It’s a Crock

The Guardian quotes Jack Kerouac as having said of his first novel – unpublished until now – that it was “a crock as literature”. But it’s a crock from Jack. I probably won’t read it, although there was a time…

You have to understand that back in the day, Jack spoke to me. I was a fifteen year old kid when the 60’s dawned on me. I discovered Kerouac in that year and began to read everything I could get my hands on of his: On The Road I read about three years after its publication. This was quickly followed by The Subteranneans, then The Dharma Bums. Desolation Angels and Big Sur came along sometime after that. I went back and read others along the way. It was the energy and wonder of youth that got to me. Live life as if you mean it – society be damned. That philosophy can have it’s consequences – as Jack himself found out later – if lived unchecked. But unchecked living was what Jack committed himself to . I think you had to respect him for that, while saddened about where it led him.

His life for me was a signpost as well as a cautionary tale. Ultimately I took too much of the caution and not enough of the direction from the signposts. I still take myself up to Lowell each year in September for the Jack Kerouac 5k. It’s the least I can do to pay tribute.

Not sure why, but a combination of the image that I see in my mind’s eye and these words from Desolation Angels have stuck with me since I read them back in the mid-sixties. Nature can strike you hard. Nature can tell you do not ever forget this image and what it tells you. I am immutable. You are transitory:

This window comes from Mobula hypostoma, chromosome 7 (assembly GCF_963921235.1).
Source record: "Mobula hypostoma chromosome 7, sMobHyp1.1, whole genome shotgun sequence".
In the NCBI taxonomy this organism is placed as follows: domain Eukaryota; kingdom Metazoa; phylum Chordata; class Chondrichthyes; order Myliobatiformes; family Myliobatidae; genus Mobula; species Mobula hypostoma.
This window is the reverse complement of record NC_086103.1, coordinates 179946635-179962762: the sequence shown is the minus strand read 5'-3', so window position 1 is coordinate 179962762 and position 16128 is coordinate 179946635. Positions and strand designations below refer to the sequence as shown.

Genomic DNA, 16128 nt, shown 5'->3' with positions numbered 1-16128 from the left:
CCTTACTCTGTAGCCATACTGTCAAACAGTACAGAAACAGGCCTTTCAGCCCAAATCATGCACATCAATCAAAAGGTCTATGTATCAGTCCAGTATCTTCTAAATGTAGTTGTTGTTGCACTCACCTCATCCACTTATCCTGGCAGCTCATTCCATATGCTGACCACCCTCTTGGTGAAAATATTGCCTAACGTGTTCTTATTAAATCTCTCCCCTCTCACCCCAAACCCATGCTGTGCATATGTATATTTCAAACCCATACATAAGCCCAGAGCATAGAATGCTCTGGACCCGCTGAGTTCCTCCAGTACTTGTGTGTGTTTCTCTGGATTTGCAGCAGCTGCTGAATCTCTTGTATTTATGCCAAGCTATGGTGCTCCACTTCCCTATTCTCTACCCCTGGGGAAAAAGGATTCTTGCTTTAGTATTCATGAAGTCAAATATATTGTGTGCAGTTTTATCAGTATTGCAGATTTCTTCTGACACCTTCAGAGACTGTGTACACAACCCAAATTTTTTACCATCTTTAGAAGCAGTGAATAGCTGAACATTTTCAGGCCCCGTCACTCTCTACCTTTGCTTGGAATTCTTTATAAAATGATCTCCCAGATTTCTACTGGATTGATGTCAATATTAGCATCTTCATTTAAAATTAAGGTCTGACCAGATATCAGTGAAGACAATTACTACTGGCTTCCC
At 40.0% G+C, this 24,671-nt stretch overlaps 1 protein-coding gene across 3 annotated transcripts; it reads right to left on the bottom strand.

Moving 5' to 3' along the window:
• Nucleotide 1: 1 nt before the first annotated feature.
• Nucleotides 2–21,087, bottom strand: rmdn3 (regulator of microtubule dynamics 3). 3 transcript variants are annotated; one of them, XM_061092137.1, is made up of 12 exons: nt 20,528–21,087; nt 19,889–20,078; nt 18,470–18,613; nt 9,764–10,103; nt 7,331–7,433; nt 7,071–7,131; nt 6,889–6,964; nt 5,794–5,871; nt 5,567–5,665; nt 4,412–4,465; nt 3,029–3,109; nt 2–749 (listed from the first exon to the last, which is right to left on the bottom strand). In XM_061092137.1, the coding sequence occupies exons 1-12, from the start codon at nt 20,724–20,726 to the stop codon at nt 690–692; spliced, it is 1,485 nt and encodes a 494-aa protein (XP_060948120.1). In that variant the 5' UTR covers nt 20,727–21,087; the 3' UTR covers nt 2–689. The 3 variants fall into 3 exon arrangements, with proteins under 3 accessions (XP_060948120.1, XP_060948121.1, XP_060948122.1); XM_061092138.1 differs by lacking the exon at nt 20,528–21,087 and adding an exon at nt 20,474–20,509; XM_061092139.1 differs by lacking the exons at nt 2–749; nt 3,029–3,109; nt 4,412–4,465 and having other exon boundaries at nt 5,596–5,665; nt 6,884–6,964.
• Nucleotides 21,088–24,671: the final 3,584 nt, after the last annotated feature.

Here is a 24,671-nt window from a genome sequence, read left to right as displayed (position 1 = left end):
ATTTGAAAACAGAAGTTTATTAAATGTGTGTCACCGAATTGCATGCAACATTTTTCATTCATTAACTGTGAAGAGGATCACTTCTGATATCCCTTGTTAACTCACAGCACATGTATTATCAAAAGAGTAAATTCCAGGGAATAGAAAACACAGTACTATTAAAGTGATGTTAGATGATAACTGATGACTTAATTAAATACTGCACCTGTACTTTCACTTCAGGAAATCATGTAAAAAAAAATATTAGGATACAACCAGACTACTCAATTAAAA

Hozomeen, Hozomeen, most beautiful mountain I ever seen, like a tiger sometimes with stripes, sunwashed rills and shadow crags wriggling lines in the Bright Daylight, vertical furrows and bumps and Boo! crevasses, boom, sheer magnificent Prudential mountain, nobody’s even heard of it, and it’s only 8,000 feet high, but what a horror when I first saw that void the first night of my staying on Desolation Peak waking up from, deep fogs of 20 hours to a starlit night suddenly loomed by Hozomeen with his two sharp points, right in my window black – the Void, every time I think of the Void I’d see Hozomeen and understand…[Jack Kerouac from the beginning of Desolation Angels]

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4 Comments

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4 responses to “It’s a Crock

  1. This has to be one of my favorite posts. I read about this first novel of his and I, too, was instantly transported to a time when I lined and breathed the Beats with their “spontaneous bop prosody,” and neatly gut wrenching living. I read them so much (Kerouac, Ginsberg, Ferlingetti, corso, McClure, etc. that I set out to write a book about them. I gave up about 150 pages into the manuscript. I guess at the time I was paying too much attention to the signposts and not enough to the caution…that came later. I don’t know if I’ll read it either, I’m afraid that it will change what he and the rest of them signify to me…almost rather leave them untouched where they are.

  2. That’s kind of where I’m at. I went back and read my thoughts on a film I saw at this year’s Tribeca FF: “Love Always, Carolyn”. Directed by two Swedish documentarians (Maria Ramström and Malin Korkeasalo), it was about the wife of Neal Cassidy and later Jack’s lover. She’s still alive (as of May) and continues to fight the commercialization of the memories of Neal and Jack.

  3. Pingback: You can’t step into the same river twice… but how about books? | Intelligent Life

  4. Pingback: Beautiful Desolation « From Here to Bulgaria

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